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Bruce Bryen is a certified public accountant with over 45 years of experience and is a part of Baratz & Associates CPAs. He specializes in deferred compensation, such as retirement planning design; income and estate tax planning; determination of the proper organizational business structure; asset protection and structuring loan packages for presentation to financial institutions. He is experienced in providing litigation support services to dentists with Valuation and Expert Witness testimony in matrimonial and partnership dispute cases. He is also a financial writer for several dental journals. You may contact him at 609-502-0691 or at Bryenb@baratzcpa.com.
Dealing with COVID-19 can be a challenge, but those who implement successful measures can attain success during the virus, and really thrive down the road.
Without question, the lengthy amount of time that the coronavirus disease 2019 (COVID-19) pandemic has existed has hampered dental practices as well as the entire world, both it terms of routines and the emphasis on growth.
There are some dental offices that have done quite well while others have regressed. We are going to examine how those successful dental practices prepare to see growth and an increase in their worth as well as their net income. We will compare those to the others who have not kept up with the times and have not been creative or business minded and are in failure or regressive mode.
Many dental practices across the country have failed because of the virus and their inability to adjust to it with service or operating hours. Those closed offices have a quantity of patients who will now become the clientele of the viable dental offices. Other new patients will come from the referrals of existing patients who value the dentists’ professionalism, hours of opening and “bedside manner.” Their staff was almost assuredly trained as how to proceed with the patients and office during the pandemic. There were also probably little to no employee terminations thanks to many of the government loans that were available with no repayment requirement.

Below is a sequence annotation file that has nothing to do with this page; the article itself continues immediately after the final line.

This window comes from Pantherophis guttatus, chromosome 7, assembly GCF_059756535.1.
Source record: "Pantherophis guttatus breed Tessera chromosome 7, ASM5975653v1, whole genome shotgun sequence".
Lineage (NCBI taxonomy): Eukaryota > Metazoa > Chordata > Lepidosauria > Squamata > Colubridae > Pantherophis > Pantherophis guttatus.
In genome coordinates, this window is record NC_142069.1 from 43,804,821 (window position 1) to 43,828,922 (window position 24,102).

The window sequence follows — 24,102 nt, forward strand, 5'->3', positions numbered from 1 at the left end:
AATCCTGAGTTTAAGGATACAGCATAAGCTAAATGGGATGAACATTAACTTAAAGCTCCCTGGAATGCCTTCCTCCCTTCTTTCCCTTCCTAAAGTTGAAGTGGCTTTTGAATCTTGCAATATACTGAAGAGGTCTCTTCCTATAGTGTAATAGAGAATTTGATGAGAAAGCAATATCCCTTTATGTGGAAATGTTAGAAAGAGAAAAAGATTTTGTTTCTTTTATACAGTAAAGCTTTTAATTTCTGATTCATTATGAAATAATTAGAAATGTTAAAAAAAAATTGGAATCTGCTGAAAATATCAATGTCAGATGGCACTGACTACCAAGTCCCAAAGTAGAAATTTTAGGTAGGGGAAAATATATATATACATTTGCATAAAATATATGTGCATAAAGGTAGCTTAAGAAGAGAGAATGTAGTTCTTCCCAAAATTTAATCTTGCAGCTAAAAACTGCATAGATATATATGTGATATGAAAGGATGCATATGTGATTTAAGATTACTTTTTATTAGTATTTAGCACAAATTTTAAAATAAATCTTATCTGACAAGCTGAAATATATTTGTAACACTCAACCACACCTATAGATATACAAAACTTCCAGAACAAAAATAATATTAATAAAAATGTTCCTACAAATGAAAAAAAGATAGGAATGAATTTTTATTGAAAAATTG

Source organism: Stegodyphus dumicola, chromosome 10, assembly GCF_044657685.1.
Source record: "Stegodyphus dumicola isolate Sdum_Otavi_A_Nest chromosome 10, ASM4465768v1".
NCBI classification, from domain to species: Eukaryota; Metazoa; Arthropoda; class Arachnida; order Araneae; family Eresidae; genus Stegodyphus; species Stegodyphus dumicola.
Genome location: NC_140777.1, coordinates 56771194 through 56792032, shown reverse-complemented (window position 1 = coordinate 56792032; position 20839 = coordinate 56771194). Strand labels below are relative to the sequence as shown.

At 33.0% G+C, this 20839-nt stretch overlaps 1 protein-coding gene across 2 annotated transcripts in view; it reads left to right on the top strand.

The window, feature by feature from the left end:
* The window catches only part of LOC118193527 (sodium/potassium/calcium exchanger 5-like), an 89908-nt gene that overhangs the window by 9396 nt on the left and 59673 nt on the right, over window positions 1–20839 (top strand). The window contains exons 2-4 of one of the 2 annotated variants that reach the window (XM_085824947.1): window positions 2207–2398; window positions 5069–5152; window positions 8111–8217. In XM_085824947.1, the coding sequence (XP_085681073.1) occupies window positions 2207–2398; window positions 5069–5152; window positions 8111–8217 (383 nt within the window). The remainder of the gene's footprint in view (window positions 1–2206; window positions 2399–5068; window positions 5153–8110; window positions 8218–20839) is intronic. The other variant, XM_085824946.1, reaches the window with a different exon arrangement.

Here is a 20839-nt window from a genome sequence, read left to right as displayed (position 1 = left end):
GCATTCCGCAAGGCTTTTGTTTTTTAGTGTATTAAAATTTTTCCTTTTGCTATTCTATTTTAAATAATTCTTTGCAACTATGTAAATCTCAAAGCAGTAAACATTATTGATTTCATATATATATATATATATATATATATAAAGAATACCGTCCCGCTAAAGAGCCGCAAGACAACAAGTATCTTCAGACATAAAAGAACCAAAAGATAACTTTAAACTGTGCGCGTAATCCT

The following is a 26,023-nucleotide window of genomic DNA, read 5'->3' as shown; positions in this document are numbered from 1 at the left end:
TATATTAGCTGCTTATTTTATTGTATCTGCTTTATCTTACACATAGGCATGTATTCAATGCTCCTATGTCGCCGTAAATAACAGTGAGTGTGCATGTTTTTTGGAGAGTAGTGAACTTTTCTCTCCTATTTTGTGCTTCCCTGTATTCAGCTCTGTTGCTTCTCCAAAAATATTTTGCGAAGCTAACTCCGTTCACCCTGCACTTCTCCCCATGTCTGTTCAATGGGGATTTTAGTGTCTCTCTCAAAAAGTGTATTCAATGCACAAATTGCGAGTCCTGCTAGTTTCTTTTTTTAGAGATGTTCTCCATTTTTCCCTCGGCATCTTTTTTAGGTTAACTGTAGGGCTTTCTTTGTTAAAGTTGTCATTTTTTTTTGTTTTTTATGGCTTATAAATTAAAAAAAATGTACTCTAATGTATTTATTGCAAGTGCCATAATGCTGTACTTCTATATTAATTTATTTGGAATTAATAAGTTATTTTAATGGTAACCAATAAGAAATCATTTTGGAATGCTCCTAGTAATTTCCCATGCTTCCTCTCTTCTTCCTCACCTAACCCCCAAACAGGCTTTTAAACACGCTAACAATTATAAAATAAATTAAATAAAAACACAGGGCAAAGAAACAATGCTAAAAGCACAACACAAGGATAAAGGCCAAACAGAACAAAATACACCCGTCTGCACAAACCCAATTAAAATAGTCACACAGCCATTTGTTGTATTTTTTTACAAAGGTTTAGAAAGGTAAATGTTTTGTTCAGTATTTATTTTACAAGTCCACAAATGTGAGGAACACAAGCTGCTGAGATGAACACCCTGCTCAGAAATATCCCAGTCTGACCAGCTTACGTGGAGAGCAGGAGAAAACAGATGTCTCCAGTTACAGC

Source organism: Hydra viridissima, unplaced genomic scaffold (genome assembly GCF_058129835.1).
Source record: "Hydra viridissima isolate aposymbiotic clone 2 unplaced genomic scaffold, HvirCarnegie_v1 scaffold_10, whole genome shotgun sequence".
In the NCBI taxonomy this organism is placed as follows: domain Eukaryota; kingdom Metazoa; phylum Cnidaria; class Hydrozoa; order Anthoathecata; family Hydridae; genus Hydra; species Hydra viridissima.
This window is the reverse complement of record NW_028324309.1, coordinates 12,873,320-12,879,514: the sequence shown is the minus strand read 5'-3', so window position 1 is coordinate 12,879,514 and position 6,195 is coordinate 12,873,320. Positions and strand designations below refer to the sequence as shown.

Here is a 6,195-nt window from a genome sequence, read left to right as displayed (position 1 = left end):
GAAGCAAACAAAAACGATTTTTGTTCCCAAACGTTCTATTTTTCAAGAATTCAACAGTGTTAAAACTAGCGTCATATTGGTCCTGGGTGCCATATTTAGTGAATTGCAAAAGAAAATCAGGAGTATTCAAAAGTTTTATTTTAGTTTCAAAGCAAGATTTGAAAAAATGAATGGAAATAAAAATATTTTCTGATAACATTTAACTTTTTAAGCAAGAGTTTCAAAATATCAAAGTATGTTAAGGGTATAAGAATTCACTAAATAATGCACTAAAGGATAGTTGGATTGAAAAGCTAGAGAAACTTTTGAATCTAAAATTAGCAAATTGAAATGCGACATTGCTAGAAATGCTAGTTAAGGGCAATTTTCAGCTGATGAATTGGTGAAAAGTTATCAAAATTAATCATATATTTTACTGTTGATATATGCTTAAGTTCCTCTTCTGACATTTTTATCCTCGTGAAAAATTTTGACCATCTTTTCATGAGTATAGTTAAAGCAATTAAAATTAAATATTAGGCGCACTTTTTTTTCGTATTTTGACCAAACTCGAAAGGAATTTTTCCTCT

With these successful practices, there was the setting of the office providing comfort and ease of access that would also be instrumental with retaining existing patients and obtaining new patients as well. Any skill set not available from the dental practice professionals will surely have been referred to excellent outside the office specialists, so the patient did not have to wait for service.
Other indications of progressive ideas from successful dental practices who succeeded during the pandemic
Since new patients who come from existing patient referral or offices that have closed, a first encounter may be by the telephone or internet website and then a call to the office. The employee tasked with the job of answering the phone will have been trained carefully. This is the person who will set the tone for the new patient as to the ease in communicating with all of those in the office.It is the first impression that will stay with the prospect even before physically entering the dental practice for the initial appointment. The training or the lack of it is one of the separations of comparison between the successful office before, during and after the COVID-19 pandemic.